Juvenile Law Section of the Texas Bar – The Juvenile Law Section of the State Bar hosts two conferences a year. The first juvenile justice conference is held in February and the second conference is held in July or August. The conferences are designed to help juvenile justice practitioners with the basic fundamentals and principles of juvenile law.

Indigent Defense in the Texas Juvenile Justice System – This report published in June of 2014 was created by the Texas Indigent Defense Commission and the Texas Juvenile Justice Department. Find information on Texas Family Code Section 51.10 that creates the right to assistance of counsel in juvenile cases and provides some of the procedures needed to implement that right.

323rd District Court – Juvenile Delinquency Cases – In juvenile court, the District Judge is the Honorable Timothy A. Menikos, the Associate Judges include the Honorable Ellen Smith, the Honorable Kim Brown, and the Honorable James Teel.

Scott D. Moore Juvenile Justice Center
2701 Kimbo Road
Fort Worth, TX 76111

Find A Tarrant County Defense Attorney for Juvenile Defense | Law Offices of Richard C. McConathy

Our firm can represent clients during every stage of the case from the initial investigation, the detention hearings, status conferences, and the final adjudicatory hearing. Our attorneys in Fort Worth represent juveniles in the detention hearing, the adjudication hearing, and the disposition hearing.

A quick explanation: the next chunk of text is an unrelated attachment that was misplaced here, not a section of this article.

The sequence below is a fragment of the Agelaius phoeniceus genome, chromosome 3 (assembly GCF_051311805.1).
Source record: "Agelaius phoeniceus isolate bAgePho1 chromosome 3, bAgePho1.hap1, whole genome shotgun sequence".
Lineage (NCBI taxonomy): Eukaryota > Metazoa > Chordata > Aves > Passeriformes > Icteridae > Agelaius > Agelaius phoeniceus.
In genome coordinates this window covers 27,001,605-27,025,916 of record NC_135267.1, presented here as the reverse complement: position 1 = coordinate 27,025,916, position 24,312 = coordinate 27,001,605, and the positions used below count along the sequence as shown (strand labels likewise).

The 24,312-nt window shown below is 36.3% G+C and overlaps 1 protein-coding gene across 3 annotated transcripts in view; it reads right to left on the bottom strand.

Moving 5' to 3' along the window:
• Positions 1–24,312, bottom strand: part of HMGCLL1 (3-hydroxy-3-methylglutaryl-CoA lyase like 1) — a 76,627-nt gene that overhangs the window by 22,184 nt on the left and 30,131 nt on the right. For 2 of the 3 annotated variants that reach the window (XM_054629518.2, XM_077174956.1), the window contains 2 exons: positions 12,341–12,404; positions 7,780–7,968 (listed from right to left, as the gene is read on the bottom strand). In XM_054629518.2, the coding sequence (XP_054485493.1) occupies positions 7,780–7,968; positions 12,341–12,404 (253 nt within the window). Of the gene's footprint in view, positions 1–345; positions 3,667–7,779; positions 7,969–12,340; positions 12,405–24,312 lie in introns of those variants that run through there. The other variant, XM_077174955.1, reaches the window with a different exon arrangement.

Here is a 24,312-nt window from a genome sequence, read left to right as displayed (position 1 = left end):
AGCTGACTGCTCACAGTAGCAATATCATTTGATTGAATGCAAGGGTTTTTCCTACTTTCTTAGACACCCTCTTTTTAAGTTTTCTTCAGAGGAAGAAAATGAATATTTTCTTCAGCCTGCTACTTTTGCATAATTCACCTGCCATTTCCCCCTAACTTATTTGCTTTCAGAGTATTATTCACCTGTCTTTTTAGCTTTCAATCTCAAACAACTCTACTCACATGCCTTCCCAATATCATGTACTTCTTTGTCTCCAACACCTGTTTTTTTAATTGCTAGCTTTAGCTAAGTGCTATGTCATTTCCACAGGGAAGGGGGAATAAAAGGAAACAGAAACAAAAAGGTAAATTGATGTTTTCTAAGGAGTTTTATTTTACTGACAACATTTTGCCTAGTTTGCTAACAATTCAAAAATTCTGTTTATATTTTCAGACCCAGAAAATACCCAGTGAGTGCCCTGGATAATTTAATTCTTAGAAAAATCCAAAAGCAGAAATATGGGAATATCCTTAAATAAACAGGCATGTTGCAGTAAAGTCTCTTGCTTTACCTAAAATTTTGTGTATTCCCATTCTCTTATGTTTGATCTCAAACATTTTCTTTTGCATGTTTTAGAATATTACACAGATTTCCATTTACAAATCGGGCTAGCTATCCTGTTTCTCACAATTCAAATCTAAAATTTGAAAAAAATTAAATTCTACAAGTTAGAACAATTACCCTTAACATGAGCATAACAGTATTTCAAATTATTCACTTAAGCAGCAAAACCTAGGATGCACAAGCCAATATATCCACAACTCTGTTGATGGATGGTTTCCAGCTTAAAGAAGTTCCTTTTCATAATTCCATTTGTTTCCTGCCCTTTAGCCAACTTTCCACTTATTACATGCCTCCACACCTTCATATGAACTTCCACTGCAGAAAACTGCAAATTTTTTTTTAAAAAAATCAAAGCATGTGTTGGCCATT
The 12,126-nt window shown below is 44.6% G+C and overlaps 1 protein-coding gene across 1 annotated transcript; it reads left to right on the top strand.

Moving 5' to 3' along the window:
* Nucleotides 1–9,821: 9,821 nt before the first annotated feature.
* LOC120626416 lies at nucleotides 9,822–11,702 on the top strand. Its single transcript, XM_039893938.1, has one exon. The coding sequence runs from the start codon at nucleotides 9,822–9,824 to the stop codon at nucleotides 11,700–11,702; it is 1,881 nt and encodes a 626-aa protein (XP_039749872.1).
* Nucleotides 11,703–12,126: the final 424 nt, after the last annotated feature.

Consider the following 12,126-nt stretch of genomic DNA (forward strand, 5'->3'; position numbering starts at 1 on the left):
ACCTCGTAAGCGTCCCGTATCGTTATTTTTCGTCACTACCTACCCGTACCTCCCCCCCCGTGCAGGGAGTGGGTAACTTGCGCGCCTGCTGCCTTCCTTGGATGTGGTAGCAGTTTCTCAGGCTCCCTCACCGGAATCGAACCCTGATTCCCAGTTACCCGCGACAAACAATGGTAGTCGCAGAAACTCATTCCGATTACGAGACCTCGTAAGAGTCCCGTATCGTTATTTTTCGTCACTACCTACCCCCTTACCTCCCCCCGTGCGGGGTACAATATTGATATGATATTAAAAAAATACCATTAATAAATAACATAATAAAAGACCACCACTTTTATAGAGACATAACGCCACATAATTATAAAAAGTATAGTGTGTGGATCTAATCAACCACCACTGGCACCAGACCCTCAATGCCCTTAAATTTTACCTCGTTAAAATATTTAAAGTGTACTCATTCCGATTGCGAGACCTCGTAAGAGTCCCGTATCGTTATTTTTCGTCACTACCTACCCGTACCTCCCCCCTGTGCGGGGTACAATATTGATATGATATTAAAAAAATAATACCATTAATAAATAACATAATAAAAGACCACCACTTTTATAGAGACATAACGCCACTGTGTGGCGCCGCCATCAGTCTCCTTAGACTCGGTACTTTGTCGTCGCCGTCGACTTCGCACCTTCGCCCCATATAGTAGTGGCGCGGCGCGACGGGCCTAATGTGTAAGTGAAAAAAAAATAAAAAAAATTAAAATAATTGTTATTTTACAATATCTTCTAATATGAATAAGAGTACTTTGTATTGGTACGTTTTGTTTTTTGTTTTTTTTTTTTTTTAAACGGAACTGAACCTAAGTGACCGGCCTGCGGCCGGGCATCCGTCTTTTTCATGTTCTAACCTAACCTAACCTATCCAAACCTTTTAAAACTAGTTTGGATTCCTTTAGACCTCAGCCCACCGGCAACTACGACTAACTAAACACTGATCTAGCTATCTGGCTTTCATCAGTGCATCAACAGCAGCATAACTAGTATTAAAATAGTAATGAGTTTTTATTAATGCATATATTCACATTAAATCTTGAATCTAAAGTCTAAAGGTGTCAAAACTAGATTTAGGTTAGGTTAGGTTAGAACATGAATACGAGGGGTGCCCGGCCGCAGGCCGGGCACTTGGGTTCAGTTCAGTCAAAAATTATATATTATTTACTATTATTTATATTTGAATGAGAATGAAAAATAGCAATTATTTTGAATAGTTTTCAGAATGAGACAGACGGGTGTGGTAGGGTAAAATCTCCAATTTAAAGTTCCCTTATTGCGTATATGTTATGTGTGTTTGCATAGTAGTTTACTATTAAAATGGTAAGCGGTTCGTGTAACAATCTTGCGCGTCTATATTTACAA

Your child needs an experienced criminal defense attorney to protect their rights and help the child find the best way to resolve the case. Call an attorney at the Law Offices of Richard C. McConathy in Fort Worth, TX, to discuss the felony or misdemeanor case. Call (817) 422-5350 today.


My child was spoken to by the police on a juvenile crime without myself being there, is that legal?

Juvenile prosecution is much different than adult prosecution. The court must determine what is in the best interest of the child before releasing back into your custody. This may require a mental evaluation on the child and a social study on the home and your parenting style before considering release. This can take anywhere from 10 days to 3 months.

Yes, depending on the nature of the crime, a court upon recommendation of the juvenile division can require your child to stay in another location with a supervising relative. This requirement can be expanded after the case is finished if the child is placed on probation.  This is common in cases involving sexual assault.

 If you want your child returned to your home, your presence at all hearings is essential.